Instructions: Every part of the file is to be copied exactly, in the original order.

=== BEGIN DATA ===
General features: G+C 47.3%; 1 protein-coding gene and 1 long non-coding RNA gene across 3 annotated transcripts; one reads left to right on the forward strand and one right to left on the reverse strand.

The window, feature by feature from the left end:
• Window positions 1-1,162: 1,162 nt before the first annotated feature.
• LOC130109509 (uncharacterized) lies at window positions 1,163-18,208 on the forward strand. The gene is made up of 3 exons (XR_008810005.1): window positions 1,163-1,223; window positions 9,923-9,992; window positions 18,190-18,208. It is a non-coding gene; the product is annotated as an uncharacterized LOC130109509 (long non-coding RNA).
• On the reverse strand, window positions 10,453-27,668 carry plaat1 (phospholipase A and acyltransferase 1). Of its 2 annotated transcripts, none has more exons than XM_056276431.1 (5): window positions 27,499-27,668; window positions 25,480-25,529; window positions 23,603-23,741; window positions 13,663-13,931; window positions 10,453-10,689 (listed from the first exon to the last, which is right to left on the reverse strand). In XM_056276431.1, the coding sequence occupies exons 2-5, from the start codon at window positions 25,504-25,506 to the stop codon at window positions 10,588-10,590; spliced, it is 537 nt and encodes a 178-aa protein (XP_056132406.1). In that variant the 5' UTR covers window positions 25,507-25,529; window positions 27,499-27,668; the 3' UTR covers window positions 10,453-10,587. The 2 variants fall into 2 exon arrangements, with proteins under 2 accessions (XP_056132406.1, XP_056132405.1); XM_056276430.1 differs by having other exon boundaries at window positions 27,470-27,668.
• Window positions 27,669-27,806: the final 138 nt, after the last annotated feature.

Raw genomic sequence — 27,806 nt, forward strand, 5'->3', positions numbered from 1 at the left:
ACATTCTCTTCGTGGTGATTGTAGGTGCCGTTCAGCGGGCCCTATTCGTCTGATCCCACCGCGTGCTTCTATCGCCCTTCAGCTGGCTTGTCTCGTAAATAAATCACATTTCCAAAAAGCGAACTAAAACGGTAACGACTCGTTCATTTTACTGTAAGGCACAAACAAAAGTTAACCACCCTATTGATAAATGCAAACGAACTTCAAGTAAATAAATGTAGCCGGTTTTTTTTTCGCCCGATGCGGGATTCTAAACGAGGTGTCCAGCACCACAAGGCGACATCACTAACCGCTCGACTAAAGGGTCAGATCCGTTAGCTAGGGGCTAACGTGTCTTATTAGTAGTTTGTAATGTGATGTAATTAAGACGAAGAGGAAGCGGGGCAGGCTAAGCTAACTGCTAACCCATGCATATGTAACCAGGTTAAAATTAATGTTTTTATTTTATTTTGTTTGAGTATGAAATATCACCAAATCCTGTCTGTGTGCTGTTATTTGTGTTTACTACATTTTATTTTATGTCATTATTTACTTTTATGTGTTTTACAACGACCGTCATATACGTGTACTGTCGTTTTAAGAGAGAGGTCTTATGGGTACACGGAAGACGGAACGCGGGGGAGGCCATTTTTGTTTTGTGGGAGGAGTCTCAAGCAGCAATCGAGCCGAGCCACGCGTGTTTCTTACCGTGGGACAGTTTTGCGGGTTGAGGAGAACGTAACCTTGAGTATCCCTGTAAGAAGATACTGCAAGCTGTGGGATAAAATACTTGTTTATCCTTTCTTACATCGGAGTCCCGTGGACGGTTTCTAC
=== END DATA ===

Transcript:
General features: G+C 47.3%; 1 protein-coding gene and 1 long non-coding RNA gene across 3 annotated transcripts; one reads left to right on the forward strand and one right to left on the reverse strand.

The window, feature by feature from the left end:
• Window positions 1-1,162: 1,162 nt before the first annotated feature.
• LOC130109509 (uncharacterized) lies at window positions 1,163-18,208 on the forward strand. The gene is made up of 3 exons (XR_008810005.1): window positions 1,163-1,223; window positions 9,923-9,992; window positions 18,190-18,208. It is a non-coding gene; the product is annotated as an uncharacterized LOC130109509 (long non-coding RNA).
• On the reverse strand, window positions 10,453-27,668 carry plaat1 (phospholipase A and acyltransferase 1). Of its 2 annotated transcripts, none has more exons than XM_056276431.1 (5): window positions 27,499-27,668; window positions 25,480-25,529; window positions 23,603-23,741; window positions 13,663-13,931; window positions 10,453-10,689 (listed from the first exon to the last, which is right to left on the reverse strand). In XM_056276431.1, the coding sequence occupies exons 2-5, from the start codon at window positions 25,504-25,506 to the stop codon at window positions 10,588-10,590; spliced, it is 537 nt and encodes a 178-aa protein (XP_056132406.1). In that variant the 5' UTR covers window positions 25,507-25,529; window positions 27,499-27,668; the 3' UTR covers window positions 10,453-10,587. The 2 variants fall into 2 exon arrangements, with proteins under 2 accessions (XP_056132406.1, XP_056132405.1); XM_056276430.1 differs by having other exon boundaries at window positions 27,470-27,668.
• Window positions 27,669-27,806: the final 138 nt, after the last annotated feature.

Raw genomic sequence — 27,806 nt, forward strand, 5'->3', positions numbered from 1 at the left:
ACATTCTCTTCGTGGTGATTGTAGGTGCCGTTCAGCGGGCCCTATTCGTCTGATCCCACCGCGTGCTTCTATCGCCCTTCAGCTGGCTTGTCTCGTAAATAAATCACATTTCCAAAAAGCGAACTAAAACGGTAACGACTCGTTCATTTTACTGTAAGGCACAAACAAAAGTTAACCACCCTATTGATAAATGCAAACGAACTTCAAGTAAATAAATGTAGCCGGTTTTTTTTTCGCCCGATGCGGGATTCTAAACGAGGTGTCCAGCACCACAAGGCGACATCACTAACCGCTCGACTAAAGGGTCAGATCCGTTAGCTAGGGGCTAACGTGTCTTATTAGTAGTTTGTAATGTGATGTAATTAAGACGAAGAGGAAGCGGGGCAGGCTAAGCTAACTGCTAACCCATGCATATGTAACCAGGTTAAAATTAATGTTTTTATTTTATTTTGTTTGAGTATGAAATATCACCAAATCCTGTCTGTGTGCTGTTATTTGTGTTTACTACATTTTATTTTATGTCATTATTTACTTTTATGTGTTTTACAACGACCGTCATATACGTGTACTGTCGTTTTAAGAGAGAGGTCTTATGGGTACACGGAAGACGGAACGCGGGGGAGGCCATTTTTGTTTTGTGGGAGGAGTCTCAAGCAGCAATCGAGCCGAGCCACGCGTGTTTCTTACCGTGGGACAGTTTTGCGGGTTGAGGAGAACGTAACCTTGAGTATCCCTGTAAGAAGATACTGCAAGCTGTGGGATAAAATACTTGTTTATCCTTTCTTACATCGGAGTCCCGTGGACGGTTTCTAC